Home / Bryan Gable / Up to Speed: Jimmie Johnson & Chad Knaus, Post-Breakup
(Photo: Nigel Kinrade Photography)

Up to Speed: Jimmie Johnson & Chad Knaus, Post-Breakup

During Friday’s NASCAR Xfinity Series race at Richmond Raceway, Chad Knaus observed the action from a different vantage point.  Instead of being a crew chief, Knaus tried his hand at broadcasting.  It wasn’t the first time that he had helped to call a race from the booth, and he did a solid job explaining teams’ strategies and what the crew chiefs were probably thinking about at different points in the race.

But for Saturday’s Cup Series race, Knaus went back to his day job as William Byron’s crew chief.

If you thought the epithet “William Byron’s crew chief” felt jarring for you to read, it was jarring to write, too.  For the vast majority of Knaus’ career, his name has been synonymous with Jimmie Johnson and the No. 48 team.  The pairing started with the beginning of Johnson’s full-time Cup career in 2002.  Since then, Johnson and Knaus went into battle together every race, except for a handful of times over the years when Knaus was serving suspensions.

With Johnson in the driver’s seat and Knaus on the pit box, the No 48 team produced seven championships for Hendrick Motorsports.  The two were even hailed as the greatest driver-crew chief pairing of their generation. Maybe, the best ever.

However, the 2018 season was not up to the No. 48’s usual standard.  Johnson never failed to win at least two races per season until last year, when he went winless.  He also experienced career lows in top fives and laps led.  Even when Johnson had a great shot to win at Charlotte Motor Speedway’s ROVAL configuration, he lost control trying to pass Martin Truex Jr. on the last lap.  The spin cost Johnson a win and resulted in his elimination from the playoffs.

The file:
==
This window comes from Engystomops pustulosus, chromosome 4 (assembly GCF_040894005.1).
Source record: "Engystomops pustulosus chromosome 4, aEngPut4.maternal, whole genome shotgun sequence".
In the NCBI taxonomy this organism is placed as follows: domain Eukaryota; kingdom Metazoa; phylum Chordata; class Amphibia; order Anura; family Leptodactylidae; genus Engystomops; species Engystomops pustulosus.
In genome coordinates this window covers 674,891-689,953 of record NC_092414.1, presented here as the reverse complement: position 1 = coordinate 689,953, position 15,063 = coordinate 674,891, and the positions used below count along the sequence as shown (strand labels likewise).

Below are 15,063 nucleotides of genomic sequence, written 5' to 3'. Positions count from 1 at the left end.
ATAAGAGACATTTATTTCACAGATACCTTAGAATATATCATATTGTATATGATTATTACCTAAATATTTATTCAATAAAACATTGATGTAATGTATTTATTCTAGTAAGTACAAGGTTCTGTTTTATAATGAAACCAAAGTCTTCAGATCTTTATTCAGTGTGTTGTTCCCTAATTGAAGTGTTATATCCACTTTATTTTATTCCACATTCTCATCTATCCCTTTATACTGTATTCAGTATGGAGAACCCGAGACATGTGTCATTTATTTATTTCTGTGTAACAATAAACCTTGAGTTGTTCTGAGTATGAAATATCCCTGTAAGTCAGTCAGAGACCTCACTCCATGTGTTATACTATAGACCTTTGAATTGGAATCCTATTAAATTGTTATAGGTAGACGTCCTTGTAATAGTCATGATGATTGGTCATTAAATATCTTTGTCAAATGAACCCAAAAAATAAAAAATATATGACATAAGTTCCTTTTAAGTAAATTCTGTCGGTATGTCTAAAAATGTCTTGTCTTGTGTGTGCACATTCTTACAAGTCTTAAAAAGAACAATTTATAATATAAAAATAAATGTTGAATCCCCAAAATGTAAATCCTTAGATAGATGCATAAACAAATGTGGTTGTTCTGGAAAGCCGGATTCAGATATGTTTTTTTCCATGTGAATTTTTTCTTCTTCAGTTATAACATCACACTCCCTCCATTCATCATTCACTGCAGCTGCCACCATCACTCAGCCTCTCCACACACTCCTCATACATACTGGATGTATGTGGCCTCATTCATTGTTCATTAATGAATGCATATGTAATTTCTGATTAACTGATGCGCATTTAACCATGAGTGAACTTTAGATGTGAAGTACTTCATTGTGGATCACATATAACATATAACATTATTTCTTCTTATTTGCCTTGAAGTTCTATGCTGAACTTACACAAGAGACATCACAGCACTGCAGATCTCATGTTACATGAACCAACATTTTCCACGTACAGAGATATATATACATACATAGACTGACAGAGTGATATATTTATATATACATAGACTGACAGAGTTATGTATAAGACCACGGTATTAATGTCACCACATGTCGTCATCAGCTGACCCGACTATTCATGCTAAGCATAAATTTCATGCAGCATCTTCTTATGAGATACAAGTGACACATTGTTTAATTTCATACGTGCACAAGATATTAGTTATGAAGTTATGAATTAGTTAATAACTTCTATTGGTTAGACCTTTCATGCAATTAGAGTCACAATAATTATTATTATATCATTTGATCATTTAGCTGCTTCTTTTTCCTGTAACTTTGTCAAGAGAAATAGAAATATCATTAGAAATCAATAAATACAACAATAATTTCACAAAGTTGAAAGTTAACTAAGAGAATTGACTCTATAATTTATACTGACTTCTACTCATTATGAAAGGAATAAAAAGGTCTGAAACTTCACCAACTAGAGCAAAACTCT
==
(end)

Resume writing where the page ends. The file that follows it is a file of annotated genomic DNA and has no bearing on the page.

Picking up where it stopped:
After a disappointing season for his entire organization, team owner Rick Hendrick made the change.

Knaus moved to the No. 24 car, with Kevin Meendering stepping up to become Johnson’s new crew chief.  Meendering had previously worked as an engineer at HMS before serving as Elliott Sadler’s crew chief at JR Motorsports in the Xfinity Series.

The Johnson-Knaus split was shocking at first, given all the other driver-crew chief combinations the duo had outlasted.  Not to mention that their success was still fresh in a lot of fans’ minds.  After an up and down 2016 season, the No. 48 team caught fire in the postseason like it had so many times before.  Johnson won a chaotic final race to secure his seventh title.  Interestingly, Johnson earned only 16 top 10s in 2016, a career low for him at the time.  It just didn’t seem to matter so much then, because he and Knaus still found a way to capture the big prize.

In 2017, the cracks in the No. 48 team became more apparent.  Johnson did reel off three wins in the first half of the regular season, but those were his only top fives once the playoffs began.  Still, this was the famous No. 48 team and Johnson and Knaus had more than proven their ability to elevate their game when it counted.  Yet they did not find their groove in the playoffs this time.  Even though Johnson made it to the Round of 8, the once-mighty No. 48 limped to the finish in 2017.

Meanwhile, with Johnson struggling the following year, HMS had its eye on the future.

While Chase Elliott finally broke through and won multiple races, the team’s other young guns experienced their share of growing pains.  Byron won Rookie of the Year but failed to qualify for the playoffs.  Not surprisingly, and despite having instant success in NASCAR’s other national divisions, he faced a steep learning curve.  Alex Bowman took over the No. 88 car and got as far as the second round of the playoffs. But he was not a week-in, week-out contender for wins either.